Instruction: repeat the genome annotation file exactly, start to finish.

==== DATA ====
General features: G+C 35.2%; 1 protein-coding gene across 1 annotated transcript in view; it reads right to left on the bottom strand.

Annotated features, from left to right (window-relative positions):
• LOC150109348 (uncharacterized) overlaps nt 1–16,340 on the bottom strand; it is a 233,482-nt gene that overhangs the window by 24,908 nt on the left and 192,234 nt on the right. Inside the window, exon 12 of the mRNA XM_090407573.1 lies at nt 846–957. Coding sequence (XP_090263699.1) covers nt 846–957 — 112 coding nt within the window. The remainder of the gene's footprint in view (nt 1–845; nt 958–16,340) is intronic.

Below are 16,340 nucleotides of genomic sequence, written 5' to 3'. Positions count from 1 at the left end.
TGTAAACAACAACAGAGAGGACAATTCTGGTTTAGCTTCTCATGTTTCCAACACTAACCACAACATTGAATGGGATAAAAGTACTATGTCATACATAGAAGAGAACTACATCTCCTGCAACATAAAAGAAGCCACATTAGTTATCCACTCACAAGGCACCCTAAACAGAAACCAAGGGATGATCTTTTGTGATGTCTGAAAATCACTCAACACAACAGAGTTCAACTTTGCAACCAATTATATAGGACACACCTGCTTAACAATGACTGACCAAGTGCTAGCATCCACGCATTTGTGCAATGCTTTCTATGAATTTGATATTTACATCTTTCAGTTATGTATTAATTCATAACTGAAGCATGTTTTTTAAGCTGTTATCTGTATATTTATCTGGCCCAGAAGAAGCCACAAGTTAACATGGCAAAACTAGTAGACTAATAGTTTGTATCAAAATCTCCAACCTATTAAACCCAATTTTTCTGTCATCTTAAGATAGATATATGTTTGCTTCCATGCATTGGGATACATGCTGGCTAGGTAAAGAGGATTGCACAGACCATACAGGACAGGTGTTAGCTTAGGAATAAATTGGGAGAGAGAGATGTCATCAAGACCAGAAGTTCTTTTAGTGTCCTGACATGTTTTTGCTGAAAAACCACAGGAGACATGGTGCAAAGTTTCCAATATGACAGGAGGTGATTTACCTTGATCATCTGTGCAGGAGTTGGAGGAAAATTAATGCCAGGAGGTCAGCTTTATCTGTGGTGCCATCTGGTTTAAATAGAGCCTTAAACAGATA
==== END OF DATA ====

General features: G+C 35.2%; 1 protein-coding gene across 1 annotated transcript in view; it reads right to left on the bottom strand.

Annotated features, from left to right (window-relative positions):
• LOC150109348 (uncharacterized) overlaps nt 1–16,340 on the bottom strand; it is a 233,482-nt gene that overhangs the window by 24,908 nt on the left and 192,234 nt on the right. Inside the window, exon 12 of the mRNA XM_090407573.1 lies at nt 846–957. Coding sequence (XP_090263699.1) covers nt 846–957 — 112 coding nt within the window. The remainder of the gene's footprint in view (nt 1–845; nt 958–16,340) is intronic.

Below are 16,340 nucleotides of genomic sequence, written 5' to 3'. Positions count from 1 at the left end.
TGTAAACAACAACAGAGAGGACAATTCTGGTTTAGCTTCTCATGTTTCCAACACTAACCACAACATTGAATGGGATAAAAGTACTATGTCATACATAGAAGAGAACTACATCTCCTGCAACATAAAAGAAGCCACATTAGTTATCCACTCACAAGGCACCCTAAACAGAAACCAAGGGATGATCTTTTGTGATGTCTGAAAATCACTCAACACAACAGAGTTCAACTTTGCAACCAATTATATAGGACACACCTGCTTAACAATGACTGACCAAGTGCTAGCATCCACGCATTTGTGCAATGCTTTCTATGAATTTGATATTTACATCTTTCAGTTATGTATTAATTCATAACTGAAGCATGTTTTTTAAGCTGTTATCTGTATATTTATCTGGCCCAGAAGAAGCCACAAGTTAACATGGCAAAACTAGTAGACTAATAGTTTGTATCAAAATCTCCAACCTATTAAACCCAATTTTTCTGTCATCTTAAGATAGATATATGTTTGCTTCCATGCATTGGGATACATGCTGGCTAGGTAAAGAGGATTGCACAGACCATACAGGACAGGTGTTAGCTTAGGAATAAATTGGGAGAGAGAGATGTCATCAAGACCAGAAGTTCTTTTAGTGTCCTGACATGTTTTTGCTGAAAAACCACAGGAGACATGGTGCAAAGTTTCCAATATGACAGGAGGTGATTTACCTTGATCATCTGTGCAGGAGTTGGAGGAAAATTAATGCCAGGAGGTCAGCTTTATCTGTGGTGCCATCTGGTTTAAATAGAGCCTTAAACAGATA